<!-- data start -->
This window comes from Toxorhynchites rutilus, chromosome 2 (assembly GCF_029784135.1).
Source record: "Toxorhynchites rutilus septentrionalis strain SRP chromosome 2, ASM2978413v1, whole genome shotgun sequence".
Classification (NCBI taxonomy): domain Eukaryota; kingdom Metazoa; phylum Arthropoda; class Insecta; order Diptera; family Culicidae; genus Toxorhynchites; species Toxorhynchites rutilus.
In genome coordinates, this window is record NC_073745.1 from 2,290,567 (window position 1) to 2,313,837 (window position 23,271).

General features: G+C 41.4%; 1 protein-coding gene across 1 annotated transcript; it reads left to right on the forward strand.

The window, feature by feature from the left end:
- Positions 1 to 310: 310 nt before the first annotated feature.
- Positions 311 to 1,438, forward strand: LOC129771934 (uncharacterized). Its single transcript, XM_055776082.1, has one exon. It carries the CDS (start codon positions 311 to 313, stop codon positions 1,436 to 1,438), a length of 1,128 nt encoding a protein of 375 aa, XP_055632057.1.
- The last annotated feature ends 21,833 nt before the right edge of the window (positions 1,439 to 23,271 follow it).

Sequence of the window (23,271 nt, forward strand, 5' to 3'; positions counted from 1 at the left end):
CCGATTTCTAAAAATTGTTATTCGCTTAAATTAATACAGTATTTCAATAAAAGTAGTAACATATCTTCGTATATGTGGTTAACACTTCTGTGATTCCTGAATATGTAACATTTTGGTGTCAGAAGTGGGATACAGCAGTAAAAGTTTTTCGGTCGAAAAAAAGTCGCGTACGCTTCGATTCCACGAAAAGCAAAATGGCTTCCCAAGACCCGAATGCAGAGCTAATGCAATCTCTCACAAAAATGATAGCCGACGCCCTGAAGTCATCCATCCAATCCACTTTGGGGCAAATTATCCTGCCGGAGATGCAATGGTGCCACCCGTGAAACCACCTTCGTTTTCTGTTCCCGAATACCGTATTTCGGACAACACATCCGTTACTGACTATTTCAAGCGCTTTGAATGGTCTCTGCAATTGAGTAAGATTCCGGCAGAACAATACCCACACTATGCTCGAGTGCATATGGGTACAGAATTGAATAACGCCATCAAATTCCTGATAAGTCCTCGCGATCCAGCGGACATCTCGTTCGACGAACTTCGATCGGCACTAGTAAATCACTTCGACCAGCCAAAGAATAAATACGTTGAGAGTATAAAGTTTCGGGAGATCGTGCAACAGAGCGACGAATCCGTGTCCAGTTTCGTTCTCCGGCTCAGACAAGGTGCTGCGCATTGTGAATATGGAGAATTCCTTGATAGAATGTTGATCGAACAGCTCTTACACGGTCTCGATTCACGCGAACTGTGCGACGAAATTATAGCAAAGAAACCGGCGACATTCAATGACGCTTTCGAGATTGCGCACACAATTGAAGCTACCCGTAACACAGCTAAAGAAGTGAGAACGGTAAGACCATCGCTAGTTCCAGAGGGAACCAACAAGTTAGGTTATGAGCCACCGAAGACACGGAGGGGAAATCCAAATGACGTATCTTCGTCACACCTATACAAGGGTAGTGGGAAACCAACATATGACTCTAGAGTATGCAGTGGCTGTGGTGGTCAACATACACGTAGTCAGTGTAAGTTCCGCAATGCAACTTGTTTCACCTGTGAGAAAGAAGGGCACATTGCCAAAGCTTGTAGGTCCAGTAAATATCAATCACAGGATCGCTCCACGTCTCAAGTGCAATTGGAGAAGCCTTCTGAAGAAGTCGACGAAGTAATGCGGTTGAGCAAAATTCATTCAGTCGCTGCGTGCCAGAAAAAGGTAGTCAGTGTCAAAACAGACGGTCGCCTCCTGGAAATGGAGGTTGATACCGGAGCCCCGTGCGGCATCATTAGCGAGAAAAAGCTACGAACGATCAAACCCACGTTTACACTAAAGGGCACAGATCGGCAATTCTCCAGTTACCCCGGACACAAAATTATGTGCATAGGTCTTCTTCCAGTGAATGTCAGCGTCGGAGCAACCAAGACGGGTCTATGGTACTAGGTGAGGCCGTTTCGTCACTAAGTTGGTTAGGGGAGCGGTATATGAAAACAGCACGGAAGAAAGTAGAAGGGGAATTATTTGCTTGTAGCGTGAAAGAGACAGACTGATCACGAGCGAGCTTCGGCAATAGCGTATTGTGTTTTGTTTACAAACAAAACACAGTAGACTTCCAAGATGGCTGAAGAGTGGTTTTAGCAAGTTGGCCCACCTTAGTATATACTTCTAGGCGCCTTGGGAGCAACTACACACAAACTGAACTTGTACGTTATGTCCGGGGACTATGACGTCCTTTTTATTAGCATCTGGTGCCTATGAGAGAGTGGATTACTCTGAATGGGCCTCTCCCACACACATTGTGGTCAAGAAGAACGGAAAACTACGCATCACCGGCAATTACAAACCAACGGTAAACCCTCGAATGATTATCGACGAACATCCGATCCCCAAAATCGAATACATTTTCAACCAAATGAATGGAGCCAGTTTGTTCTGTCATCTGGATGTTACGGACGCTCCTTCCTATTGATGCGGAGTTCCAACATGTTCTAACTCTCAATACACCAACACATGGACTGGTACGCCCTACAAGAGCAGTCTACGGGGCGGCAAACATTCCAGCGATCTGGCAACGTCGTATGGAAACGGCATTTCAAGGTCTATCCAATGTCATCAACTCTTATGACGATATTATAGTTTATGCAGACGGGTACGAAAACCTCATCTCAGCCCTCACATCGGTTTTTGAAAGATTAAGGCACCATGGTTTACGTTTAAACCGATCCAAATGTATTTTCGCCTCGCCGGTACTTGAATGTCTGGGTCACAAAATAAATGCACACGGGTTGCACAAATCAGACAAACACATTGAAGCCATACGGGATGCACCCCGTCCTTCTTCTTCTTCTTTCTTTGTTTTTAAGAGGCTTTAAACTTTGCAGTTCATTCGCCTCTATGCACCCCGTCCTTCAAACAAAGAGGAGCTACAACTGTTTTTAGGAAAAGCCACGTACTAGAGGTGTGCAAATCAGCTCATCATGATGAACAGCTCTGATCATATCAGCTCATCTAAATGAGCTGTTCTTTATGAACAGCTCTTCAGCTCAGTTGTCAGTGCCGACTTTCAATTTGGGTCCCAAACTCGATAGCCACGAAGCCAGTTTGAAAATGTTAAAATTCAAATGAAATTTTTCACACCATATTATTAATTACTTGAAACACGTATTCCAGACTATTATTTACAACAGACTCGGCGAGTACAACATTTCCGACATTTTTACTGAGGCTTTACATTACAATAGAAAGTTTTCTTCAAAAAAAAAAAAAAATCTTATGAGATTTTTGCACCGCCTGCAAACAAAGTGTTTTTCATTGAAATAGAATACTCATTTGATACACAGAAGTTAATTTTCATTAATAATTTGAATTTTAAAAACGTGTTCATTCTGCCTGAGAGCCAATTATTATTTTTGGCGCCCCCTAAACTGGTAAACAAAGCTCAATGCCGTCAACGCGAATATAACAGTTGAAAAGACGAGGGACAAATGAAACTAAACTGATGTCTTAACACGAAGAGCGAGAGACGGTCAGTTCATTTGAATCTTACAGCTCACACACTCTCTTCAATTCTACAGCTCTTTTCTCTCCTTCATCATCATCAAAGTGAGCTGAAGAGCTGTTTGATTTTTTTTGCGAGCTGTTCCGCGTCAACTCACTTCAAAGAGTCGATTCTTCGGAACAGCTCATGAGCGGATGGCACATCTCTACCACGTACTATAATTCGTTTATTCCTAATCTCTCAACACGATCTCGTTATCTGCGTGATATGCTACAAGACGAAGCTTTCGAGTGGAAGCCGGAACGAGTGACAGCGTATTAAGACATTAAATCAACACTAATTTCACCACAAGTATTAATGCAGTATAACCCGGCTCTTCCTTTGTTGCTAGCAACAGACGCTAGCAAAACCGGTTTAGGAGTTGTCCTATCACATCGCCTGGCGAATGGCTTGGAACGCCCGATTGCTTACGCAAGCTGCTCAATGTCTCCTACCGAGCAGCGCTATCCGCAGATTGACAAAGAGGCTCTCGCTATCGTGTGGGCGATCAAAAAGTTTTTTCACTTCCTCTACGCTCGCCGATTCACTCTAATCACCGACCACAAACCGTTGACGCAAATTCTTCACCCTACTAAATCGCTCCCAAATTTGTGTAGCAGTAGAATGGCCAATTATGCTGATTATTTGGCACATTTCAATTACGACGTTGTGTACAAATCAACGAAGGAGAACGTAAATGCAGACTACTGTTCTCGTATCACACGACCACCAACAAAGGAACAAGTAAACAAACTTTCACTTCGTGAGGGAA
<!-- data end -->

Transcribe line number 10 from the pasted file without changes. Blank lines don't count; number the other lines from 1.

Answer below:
Sequence of the window (23,271 nt, forward strand, 5' to 3'; positions counted from 1 at the left end):